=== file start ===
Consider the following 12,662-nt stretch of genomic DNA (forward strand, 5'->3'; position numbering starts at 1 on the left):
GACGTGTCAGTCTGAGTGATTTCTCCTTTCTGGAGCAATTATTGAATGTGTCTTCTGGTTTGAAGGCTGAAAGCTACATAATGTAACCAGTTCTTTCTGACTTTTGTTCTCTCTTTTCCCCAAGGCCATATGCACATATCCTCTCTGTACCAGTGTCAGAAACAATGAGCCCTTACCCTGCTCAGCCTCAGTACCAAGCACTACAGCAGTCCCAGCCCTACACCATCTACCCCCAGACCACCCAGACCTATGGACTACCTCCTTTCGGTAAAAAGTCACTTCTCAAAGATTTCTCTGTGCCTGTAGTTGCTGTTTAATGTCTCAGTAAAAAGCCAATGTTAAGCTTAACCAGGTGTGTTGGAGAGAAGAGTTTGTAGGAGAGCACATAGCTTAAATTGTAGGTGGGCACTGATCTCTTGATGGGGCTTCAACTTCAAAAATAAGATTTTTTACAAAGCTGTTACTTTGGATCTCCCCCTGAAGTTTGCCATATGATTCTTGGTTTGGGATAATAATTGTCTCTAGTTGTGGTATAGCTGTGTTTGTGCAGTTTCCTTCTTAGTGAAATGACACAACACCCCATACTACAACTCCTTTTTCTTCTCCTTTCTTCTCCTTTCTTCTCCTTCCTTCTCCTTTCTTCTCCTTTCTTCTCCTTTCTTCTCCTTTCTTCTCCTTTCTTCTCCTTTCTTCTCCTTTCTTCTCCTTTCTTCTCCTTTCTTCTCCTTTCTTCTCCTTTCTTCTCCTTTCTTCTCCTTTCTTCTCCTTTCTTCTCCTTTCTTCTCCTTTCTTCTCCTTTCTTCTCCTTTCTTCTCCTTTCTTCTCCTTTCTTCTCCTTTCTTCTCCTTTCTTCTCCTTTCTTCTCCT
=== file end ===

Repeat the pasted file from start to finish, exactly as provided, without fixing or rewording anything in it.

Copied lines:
Consider the following 12,662-nt stretch of genomic DNA (forward strand, 5'->3'; position numbering starts at 1 on the left):
GACGTGTCAGTCTGAGTGATTTCTCCTTTCTGGAGCAATTATTGAATGTGTCTTCTGGTTTGAAGGCTGAAAGCTACATAATGTAACCAGTTCTTTCTGACTTTTGTTCTCTCTTTTCCCCAAGGCCATATGCACATATCCTCTCTGTACCAGTGTCAGAAACAATGAGCCCTTACCCTGCTCAGCCTCAGTACCAAGCACTACAGCAGTCCCAGCCCTACACCATCTACCCCCAGACCACCCAGACCTATGGACTACCTCCTTTCGGTAAAAAGTCACTTCTCAAAGATTTCTCTGTGCCTGTAGTTGCTGTTTAATGTCTCAGTAAAAAGCCAATGTTAAGCTTAACCAGGTGTGTTGGAGAGAAGAGTTTGTAGGAGAGCACATAGCTTAAATTGTAGGTGGGCACTGATCTCTTGATGGGGCTTCAACTTCAAAAATAAGATTTTTTACAAAGCTGTTACTTTGGATCTCCCCCTGAAGTTTGCCATATGATTCTTGGTTTGGGATAATAATTGTCTCTAGTTGTGGTATAGCTGTGTTTGTGCAGTTTCCTTCTTAGTGAAATGACACAACACCCCATACTACAACTCCTTTTTCTTCTCCTTTCTTCTCCTTTCTTCTCCTTCCTTCTCCTTTCTTCTCCTTTCTTCTCCTTTCTTCTCCTTTCTTCTCCTTTCTTCTCCTTTCTTCTCCTTTCTTCTCCTTTCTTCTCCTTTCTTCTCCTTTCTTCTCCTTTCTTCTCCTTTCTTCTCCTTTCTTCTCCTTTCTTCTCCTTTCTTCTCCTTTCTTCTCCTTTCTTCTCCTTTCTTCTCCTTTCTTCTCCTTTCTTCTCCTTTCTTCTCCTTTCTTCTCCTTTCTTCTCCT